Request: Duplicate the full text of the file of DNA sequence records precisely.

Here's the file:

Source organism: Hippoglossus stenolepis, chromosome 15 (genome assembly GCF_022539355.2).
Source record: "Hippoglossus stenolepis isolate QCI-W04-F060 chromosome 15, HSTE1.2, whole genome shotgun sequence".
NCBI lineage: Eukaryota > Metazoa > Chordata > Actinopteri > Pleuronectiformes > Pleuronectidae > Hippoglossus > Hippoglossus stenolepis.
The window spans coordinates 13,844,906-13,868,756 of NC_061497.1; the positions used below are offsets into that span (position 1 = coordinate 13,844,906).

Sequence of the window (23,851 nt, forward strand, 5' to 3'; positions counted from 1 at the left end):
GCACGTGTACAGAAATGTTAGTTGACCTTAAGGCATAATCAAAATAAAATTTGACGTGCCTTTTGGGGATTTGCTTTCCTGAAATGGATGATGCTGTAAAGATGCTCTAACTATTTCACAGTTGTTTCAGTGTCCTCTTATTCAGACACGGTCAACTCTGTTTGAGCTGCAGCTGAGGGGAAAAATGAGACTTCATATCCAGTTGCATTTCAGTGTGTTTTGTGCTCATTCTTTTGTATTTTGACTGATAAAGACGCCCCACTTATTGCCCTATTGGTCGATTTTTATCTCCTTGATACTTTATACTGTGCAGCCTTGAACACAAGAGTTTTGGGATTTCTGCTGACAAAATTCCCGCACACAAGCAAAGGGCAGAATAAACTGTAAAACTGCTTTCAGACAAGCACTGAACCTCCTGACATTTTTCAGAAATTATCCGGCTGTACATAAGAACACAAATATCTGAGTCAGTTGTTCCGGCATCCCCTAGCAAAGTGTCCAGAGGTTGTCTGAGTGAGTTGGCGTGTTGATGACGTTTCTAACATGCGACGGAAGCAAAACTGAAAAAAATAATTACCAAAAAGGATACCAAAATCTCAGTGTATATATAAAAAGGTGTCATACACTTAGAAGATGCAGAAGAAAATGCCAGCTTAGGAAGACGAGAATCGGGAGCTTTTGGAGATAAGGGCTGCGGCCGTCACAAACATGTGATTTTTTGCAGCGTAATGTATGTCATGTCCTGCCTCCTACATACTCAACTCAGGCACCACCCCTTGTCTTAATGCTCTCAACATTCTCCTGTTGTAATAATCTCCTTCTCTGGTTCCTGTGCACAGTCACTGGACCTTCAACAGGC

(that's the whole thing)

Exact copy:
Source organism: Hippoglossus stenolepis, chromosome 15 (genome assembly GCF_022539355.2).
Source record: "Hippoglossus stenolepis isolate QCI-W04-F060 chromosome 15, HSTE1.2, whole genome shotgun sequence".
NCBI lineage: Eukaryota > Metazoa > Chordata > Actinopteri > Pleuronectiformes > Pleuronectidae > Hippoglossus > Hippoglossus stenolepis.
The window spans coordinates 13,844,906-13,868,756 of NC_061497.1; the positions used below are offsets into that span (position 1 = coordinate 13,844,906).

Sequence of the window (23,851 nt, forward strand, 5' to 3'; positions counted from 1 at the left end):
GCACGTGTACAGAAATGTTAGTTGACCTTAAGGCATAATCAAAATAAAATTTGACGTGCCTTTTGGGGATTTGCTTTCCTGAAATGGATGATGCTGTAAAGATGCTCTAACTATTTCACAGTTGTTTCAGTGTCCTCTTATTCAGACACGGTCAACTCTGTTTGAGCTGCAGCTGAGGGGAAAAATGAGACTTCATATCCAGTTGCATTTCAGTGTGTTTTGTGCTCATTCTTTTGTATTTTGACTGATAAAGACGCCCCACTTATTGCCCTATTGGTCGATTTTTATCTCCTTGATACTTTATACTGTGCAGCCTTGAACACAAGAGTTTTGGGATTTCTGCTGACAAAATTCCCGCACACAAGCAAAGGGCAGAATAAACTGTAAAACTGCTTTCAGACAAGCACTGAACCTCCTGACATTTTTCAGAAATTATCCGGCTGTACATAAGAACACAAATATCTGAGTCAGTTGTTCCGGCATCCCCTAGCAAAGTGTCCAGAGGTTGTCTGAGTGAGTTGGCGTGTTGATGACGTTTCTAACATGCGACGGAAGCAAAACTGAAAAAAATAATTACCAAAAAGGATACCAAAATCTCAGTGTATATATAAAAAGGTGTCATACACTTAGAAGATGCAGAAGAAAATGCCAGCTTAGGAAGACGAGAATCGGGAGCTTTTGGAGATAAGGGCTGCGGCCGTCACAAACATGTGATTTTTTGCAGCGTAATGTATGTCATGTCCTGCCTCCTACATACTCAACTCAGGCACCACCCCTTGTCTTAATGCTCTCAACATTCTCCTGTTGTAATAATCTCCTTCTCTGGTTCCTGTGCACAGTCACTGGACCTTCAACAGGC